The Kanuuna (Cannon) Network - Finnish network of local government youth work



Kanuuna is a Network of youth services in the 27 biggest cities in Finland. About 60% of youth in Finland below 29 years of age live in the Cannon cities. The Network was established in 2007 and is supported by the Ministry of Education and Culture. Its main activities are:

  • to support peer learning in youth work and youth policy,
  • to carry out research and development projects and
  • to function as an advocate and expert of youth work and young people

The chair of the network is the City of Lahti (Jouni Kivilahti) with a staff of a coordinator (Suvi Lappalainen) and a special advisor (Lasse Siurala).

  1. Peer learning

Peer learning refers to a process of accumulation of knowledge and competence through a networked form of learners (notably practitioners) learning from each other. Peer learning is based on practice, is learner oriented, presupposes a group of learners and, ideally, leads to action. Kanuuna is a network of the directors of local youth work to develop youth work and youth policy through exchange and accumulation of experiences and competences. To this end the network…

  • convenes the directors of youth services in two annual 2-day meetings to discuss current issues
  • runs thematic networks of youth workers specialized in (1) multicultural youth work, (2) youth work at the school and (3) quality assessment.
  • administers a website gathering information on meetings, seminars, reports, research, blogs and links to member youth services etc.
  • gathers statistical indicators on its performance
  • organizes training in quality assessment and facilitates regional peer auditing
  • is in charge of research and development projects on topical youth questions (see below)

  1. Research and development

Kanuuna network run between 2009-2011 a R&D project on “open youth work” and “multicultural youth work” (see the English summary on Kiilakoski&Honkasalo&Kivijärvi 2011.  Building capacity in youth work: Perspectives and practice in youth clubs in Finland and Sweden.Torbjörn Forkby & Tomi Kiilakoski  see the article, Youth &Policy. No 112, April 2014).  The study reminds us of the danger of the youth centers becoming hidebound. The contents, working methods and the image of a youth center must be constantly reflected and renewed. There is a tendency of the youth center to become self-sufficient and isolated from the surrounding society, community and the young people. The Kanuuna study on youth centers in 17 cities around the country showed that many of the centers had become capsulated within their own walls. The study suggests, first, that the centers should develop working methods to reach young people outside the youth centers; better marketing (together with young people), use of social media, the local schools, organizing events, outreaching youth work etc. Second, the centers should invest more in regional cooperation and networking; with the school staff, people working in the health, social and employment sectors, the non-profit organizations, private companies etc. Third, the youth centers should strengthen its knowledge base; constant quality assessment of its own activities, more systematic use of the silent and explicit knowledge of the youth workers, better information of those young people who do not visit the center, better overview on the living conditions and aspirations of local youth, better linkages to others producing knowledge on youth, etc. Without these efforts the youth centers run the risk of being unable to argue for their existence: why do we need youth centers?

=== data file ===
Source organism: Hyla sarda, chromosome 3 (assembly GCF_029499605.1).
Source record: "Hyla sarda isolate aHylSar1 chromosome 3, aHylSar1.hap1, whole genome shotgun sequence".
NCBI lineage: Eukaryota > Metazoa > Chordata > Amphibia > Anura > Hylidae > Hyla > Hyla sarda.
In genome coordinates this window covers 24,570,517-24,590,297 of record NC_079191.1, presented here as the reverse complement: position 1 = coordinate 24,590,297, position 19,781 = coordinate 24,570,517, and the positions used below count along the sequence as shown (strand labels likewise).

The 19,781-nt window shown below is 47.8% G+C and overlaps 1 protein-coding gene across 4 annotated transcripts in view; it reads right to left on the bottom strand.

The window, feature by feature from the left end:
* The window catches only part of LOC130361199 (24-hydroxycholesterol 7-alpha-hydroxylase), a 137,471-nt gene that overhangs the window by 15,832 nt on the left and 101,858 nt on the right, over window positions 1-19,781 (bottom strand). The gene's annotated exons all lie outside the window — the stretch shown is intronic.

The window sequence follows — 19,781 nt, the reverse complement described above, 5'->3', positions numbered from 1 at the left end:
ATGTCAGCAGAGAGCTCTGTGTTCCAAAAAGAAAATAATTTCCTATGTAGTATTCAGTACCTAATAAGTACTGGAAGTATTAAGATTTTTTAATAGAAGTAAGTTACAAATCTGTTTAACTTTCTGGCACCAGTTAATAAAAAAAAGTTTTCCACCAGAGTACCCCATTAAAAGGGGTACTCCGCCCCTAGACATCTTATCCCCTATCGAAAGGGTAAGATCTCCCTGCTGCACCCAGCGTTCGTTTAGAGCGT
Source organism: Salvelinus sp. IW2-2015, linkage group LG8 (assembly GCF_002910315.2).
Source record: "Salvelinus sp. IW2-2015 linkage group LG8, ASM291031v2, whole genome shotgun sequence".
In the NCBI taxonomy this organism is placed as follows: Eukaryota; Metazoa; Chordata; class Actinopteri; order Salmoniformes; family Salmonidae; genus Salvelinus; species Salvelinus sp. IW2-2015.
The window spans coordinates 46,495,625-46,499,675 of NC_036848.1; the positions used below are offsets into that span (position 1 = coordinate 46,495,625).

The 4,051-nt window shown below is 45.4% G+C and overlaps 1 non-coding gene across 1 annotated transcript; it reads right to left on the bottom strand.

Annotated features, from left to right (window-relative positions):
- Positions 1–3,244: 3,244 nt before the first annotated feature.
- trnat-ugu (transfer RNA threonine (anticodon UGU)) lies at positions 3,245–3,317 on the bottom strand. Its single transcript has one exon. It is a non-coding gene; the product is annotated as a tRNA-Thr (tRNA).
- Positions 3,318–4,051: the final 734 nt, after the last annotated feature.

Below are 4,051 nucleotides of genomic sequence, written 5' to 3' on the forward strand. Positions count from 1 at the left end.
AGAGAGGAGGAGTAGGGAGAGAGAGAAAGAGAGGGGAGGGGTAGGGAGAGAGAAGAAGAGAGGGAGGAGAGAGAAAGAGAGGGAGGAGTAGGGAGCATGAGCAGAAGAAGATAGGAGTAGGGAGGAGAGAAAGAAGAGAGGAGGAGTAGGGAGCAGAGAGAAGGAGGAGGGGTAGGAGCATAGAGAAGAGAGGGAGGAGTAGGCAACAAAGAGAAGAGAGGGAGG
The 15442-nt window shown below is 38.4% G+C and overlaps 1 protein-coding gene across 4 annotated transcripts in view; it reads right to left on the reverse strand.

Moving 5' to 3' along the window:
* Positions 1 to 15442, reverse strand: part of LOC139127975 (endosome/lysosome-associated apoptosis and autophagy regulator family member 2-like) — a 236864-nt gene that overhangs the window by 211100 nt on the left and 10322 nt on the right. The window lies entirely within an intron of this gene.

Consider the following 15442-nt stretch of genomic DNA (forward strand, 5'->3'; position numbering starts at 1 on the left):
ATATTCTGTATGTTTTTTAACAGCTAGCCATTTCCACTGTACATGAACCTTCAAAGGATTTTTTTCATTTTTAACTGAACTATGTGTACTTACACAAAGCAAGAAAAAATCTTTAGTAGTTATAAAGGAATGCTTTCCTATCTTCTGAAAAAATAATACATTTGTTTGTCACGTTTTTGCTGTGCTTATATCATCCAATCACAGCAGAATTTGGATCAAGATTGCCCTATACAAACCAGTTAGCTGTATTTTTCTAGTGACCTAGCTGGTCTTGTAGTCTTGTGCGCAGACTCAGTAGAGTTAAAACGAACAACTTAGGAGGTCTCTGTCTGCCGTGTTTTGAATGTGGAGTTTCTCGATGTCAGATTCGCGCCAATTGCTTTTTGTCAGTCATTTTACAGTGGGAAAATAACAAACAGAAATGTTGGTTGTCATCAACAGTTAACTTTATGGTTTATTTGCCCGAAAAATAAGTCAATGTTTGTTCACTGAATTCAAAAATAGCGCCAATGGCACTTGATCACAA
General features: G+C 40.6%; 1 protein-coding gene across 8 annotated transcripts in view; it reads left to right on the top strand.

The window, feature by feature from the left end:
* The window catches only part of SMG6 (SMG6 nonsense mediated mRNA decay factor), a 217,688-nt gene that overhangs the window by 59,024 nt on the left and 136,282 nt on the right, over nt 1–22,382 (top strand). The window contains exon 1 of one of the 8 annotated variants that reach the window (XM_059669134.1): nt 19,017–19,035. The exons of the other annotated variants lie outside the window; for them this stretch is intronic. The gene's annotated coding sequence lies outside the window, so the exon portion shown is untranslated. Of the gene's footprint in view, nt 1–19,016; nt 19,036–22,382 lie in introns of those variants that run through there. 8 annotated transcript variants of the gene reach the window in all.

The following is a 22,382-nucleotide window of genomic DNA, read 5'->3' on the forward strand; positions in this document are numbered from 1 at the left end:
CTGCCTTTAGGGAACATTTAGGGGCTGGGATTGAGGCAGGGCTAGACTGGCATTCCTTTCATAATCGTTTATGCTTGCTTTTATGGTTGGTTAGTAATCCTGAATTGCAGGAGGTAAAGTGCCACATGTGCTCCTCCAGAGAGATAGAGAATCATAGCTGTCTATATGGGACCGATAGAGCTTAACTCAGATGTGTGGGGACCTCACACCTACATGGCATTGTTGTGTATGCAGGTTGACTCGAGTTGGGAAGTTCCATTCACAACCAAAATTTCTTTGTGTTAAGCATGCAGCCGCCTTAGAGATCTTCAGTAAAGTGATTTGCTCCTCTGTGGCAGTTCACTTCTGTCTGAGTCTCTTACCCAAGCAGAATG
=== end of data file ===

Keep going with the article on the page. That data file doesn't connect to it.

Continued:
The second 3 –year project on “youth work and school” started 2012 and looks at the promises and difficulties of collaboration between two educational organizations with different educational approaches, professional backgrounds and working methods. Despite the differences the project is set to explore the potential synergies between non-formal and formal learning. For some early reflections, see articles by Tomi Kiilakoski.

There is increased emphasis on evidence based policies and on evaluating efficiency, quality and impact of youth work. The network has run since 2009 quality assessment of youth work based on a tool applied to Finnish conditions from a model of the Kent County Council Youth Service (UK). At the moment the Finnish tool is being modernized through a project run by the City of Lappeenranta in co-operation with Kanuuna and the Allianssi, the Finnish umbrella organization for youth organizations. The aim is to develop a joint quality assessment tool for both municipal youth work and for youth organizations.